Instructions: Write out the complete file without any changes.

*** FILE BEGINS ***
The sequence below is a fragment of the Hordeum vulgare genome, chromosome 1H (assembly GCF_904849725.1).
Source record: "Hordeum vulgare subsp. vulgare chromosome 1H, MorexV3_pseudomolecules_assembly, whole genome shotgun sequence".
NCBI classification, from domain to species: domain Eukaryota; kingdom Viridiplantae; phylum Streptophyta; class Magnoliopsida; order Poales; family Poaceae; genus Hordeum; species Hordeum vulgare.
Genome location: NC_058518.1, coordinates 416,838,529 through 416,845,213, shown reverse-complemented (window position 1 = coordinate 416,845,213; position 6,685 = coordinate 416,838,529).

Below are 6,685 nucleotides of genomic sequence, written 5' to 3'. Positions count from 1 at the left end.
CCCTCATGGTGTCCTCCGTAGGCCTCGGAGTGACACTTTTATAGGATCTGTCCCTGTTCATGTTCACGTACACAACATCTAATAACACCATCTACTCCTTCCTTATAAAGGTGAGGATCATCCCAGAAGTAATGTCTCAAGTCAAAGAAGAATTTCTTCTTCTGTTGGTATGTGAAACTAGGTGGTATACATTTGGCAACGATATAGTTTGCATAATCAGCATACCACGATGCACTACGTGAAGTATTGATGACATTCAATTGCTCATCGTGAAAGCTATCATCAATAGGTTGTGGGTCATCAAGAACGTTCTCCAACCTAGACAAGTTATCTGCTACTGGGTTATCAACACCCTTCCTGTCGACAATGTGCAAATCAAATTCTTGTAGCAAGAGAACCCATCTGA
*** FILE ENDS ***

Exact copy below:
The sequence below is a fragment of the Hordeum vulgare genome, chromosome 1H (assembly GCF_904849725.1).
Source record: "Hordeum vulgare subsp. vulgare chromosome 1H, MorexV3_pseudomolecules_assembly, whole genome shotgun sequence".
NCBI classification, from domain to species: domain Eukaryota; kingdom Viridiplantae; phylum Streptophyta; class Magnoliopsida; order Poales; family Poaceae; genus Hordeum; species Hordeum vulgare.
Genome location: NC_058518.1, coordinates 416,838,529 through 416,845,213, shown reverse-complemented (window position 1 = coordinate 416,845,213; position 6,685 = coordinate 416,838,529).

Below are 6,685 nucleotides of genomic sequence, written 5' to 3'. Positions count from 1 at the left end.
CCCTCATGGTGTCCTCCGTAGGCCTCGGAGTGACACTTTTATAGGATCTGTCCCTGTTCATGTTCACGTACACAACATCTAATAACACCATCTACTCCTTCCTTATAAAGGTGAGGATCATCCCAGAAGTAATGTCTCAAGTCAAAGAAGAATTTCTTCTTCTGTTGGTATGTGAAACTAGGTGGTATACATTTGGCAACGATATAGTTTGCATAATCAGCATACCACGATGCACTACGTGAAGTATTGATGACATTCAATTGCTCATCGTGAAAGCTATCATCAATAGGTTGTGGGTCATCAAGAACGTTCTCCAACCTAGACAAGTTATCTGCTACTGGGTTATCAACACCCTTCCTGTCGACAATGTGCAAATCAAATTCTTGTAGCAAGAGAACCCATCTGA